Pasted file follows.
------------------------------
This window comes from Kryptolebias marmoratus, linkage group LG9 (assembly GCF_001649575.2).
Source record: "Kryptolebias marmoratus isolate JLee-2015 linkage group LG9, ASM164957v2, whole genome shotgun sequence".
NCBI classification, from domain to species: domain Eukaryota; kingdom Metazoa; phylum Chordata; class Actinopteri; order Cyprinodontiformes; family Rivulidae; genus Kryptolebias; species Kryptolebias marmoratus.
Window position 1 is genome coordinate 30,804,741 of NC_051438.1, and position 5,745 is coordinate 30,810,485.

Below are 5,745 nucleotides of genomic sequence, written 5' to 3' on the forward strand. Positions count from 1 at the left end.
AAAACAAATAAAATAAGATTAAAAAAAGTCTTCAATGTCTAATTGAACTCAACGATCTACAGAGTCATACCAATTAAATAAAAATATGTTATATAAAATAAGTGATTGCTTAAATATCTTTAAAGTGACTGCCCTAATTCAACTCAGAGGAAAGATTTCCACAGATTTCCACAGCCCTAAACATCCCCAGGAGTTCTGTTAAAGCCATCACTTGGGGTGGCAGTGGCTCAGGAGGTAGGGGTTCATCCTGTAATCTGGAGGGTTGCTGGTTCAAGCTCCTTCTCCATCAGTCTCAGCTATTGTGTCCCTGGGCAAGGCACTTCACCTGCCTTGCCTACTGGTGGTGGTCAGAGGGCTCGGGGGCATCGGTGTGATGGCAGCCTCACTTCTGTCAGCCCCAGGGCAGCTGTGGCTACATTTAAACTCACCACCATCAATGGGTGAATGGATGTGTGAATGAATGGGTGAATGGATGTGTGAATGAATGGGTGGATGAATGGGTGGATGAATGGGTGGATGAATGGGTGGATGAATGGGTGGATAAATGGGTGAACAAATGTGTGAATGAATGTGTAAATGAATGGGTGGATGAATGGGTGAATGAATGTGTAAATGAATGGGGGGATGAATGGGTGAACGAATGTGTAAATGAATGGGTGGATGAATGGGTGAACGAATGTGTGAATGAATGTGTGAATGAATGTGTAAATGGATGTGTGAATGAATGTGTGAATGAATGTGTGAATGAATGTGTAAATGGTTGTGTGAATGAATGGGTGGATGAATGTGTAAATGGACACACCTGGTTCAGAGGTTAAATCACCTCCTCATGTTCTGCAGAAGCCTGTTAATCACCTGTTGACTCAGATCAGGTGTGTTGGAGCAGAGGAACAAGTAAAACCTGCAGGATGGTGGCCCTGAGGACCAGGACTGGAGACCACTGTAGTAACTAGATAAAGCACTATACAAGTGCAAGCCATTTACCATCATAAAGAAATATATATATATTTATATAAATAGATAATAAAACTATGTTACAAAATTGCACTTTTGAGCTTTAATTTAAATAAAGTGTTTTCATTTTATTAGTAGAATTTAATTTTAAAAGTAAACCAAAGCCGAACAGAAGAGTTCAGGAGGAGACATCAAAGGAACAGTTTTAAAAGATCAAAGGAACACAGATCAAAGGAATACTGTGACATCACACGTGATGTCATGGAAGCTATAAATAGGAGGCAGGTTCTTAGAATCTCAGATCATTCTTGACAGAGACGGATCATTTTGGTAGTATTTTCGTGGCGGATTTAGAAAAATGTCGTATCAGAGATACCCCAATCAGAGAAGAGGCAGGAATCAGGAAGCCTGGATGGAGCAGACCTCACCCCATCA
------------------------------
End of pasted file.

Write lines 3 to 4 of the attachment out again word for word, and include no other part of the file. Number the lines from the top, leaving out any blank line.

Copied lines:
NCBI classification, from domain to species: domain Eukaryota; kingdom Metazoa; phylum Chordata; class Actinopteri; order Cyprinodontiformes; family Rivulidae; genus Kryptolebias; species Kryptolebias marmoratus.
Window position 1 is genome coordinate 30,804,741 of NC_051438.1, and position 5,745 is coordinate 30,810,485.